As long ago as 2005, the Geographic Information System of the town (GIS) was integrated into the municipality’s website. It contains, among other things, high-resolution aerial photographs of the entire town, taken at intervals of several years over the past two decades. “About 80 percent of the municipal data has a geo-link,” says GIS coordinator Andreas Wolf. The GIS information, once processed, enhances the citizen services of the municipal administration. Detailed maps of the districts show the locations of day care facilities for children, playgrounds, bus stops or even glass recycling containers, which can help people looking for a flat to make a decision. Or, town employees can assess a problem from aerial photos and do not have to inspect everything in person on the ground.

South Westphalia is an economically strong region in Germany. The local Chamber of Industry and Commerce lists no fewer than 166 hidden champions who are market leaders in the world or in Europe. But, says Glingener, “Our global players employ fewer people than they used to”. Neheim, the largest district of Arnsberg, was once called the “Town of Lights”. The leading company in the lamp industry was Kaiser. Work on World 4.0 is underway at their old headquarters: a co-working space, the traditional working environment for start-ups, has opened in the Kaiserhaus, which belongs to the Arnsberg business development office. The “Town of Lights” is set to become a “smart city”.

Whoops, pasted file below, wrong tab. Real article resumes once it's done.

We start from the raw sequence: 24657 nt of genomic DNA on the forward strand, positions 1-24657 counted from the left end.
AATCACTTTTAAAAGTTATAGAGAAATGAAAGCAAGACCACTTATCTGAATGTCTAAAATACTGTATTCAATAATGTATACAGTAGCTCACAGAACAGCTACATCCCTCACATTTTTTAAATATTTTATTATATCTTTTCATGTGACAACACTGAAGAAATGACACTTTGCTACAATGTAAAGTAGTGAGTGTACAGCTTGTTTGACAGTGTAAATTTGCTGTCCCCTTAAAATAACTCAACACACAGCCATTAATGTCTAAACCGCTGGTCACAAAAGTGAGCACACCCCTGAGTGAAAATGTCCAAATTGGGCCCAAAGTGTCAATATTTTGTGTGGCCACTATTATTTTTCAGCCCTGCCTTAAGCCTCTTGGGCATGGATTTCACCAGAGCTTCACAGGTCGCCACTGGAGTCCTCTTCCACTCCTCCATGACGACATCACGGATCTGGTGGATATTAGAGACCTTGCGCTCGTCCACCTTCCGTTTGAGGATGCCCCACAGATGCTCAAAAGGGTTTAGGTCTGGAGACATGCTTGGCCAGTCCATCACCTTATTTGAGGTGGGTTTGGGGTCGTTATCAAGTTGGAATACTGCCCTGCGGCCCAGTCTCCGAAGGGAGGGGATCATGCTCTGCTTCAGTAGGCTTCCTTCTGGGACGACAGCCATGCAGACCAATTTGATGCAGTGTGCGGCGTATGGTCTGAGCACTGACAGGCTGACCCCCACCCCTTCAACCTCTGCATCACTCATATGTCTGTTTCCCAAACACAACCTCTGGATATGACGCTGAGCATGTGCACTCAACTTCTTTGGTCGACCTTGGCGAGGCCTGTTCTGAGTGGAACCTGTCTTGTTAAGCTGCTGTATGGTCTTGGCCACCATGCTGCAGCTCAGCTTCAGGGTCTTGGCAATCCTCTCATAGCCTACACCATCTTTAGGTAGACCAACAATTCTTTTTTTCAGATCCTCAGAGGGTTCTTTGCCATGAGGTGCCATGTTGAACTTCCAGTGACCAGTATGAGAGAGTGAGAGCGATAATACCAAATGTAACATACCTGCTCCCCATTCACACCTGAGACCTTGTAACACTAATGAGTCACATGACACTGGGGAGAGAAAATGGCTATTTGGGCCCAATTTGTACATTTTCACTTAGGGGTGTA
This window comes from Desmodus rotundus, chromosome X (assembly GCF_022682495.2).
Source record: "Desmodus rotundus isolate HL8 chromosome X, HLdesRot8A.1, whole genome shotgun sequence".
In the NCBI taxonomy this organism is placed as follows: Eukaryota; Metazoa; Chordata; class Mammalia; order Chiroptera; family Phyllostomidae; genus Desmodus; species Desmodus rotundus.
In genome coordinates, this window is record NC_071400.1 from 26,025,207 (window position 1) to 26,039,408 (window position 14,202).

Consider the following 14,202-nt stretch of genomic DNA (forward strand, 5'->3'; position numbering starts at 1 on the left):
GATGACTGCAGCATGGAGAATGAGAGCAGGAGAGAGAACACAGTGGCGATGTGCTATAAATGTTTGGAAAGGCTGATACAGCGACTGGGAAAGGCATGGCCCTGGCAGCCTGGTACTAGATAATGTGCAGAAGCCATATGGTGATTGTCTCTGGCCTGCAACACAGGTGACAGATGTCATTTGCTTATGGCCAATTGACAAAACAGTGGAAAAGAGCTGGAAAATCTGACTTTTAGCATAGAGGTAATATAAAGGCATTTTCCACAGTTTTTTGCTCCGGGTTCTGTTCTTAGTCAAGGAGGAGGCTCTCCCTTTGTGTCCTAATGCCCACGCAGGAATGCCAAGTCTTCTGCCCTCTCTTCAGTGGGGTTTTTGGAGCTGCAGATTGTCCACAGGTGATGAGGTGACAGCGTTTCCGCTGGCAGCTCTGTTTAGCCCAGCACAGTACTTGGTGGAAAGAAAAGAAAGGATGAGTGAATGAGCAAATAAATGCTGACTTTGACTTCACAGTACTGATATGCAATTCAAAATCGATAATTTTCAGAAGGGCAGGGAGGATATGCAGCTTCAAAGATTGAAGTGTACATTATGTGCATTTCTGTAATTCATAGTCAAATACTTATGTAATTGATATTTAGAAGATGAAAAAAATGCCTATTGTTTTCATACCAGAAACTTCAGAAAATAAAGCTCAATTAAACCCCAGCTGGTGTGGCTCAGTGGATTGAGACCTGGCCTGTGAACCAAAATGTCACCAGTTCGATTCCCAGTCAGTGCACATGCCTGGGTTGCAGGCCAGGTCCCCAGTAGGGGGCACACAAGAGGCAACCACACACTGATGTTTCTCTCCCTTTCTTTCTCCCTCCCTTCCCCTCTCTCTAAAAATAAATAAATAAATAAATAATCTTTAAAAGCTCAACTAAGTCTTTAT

All United Nations member states adopted the 2030 Agenda in 2015. At its heart is a list of 17 goals for sustainable development, known as the Sustainable Development Goals (SDGs). Our world should become a place where people are able to live in peace with each other in ways that are ecologically compatible, socially just, and economically effective.

Published on KfW Stories: 11 February 2020.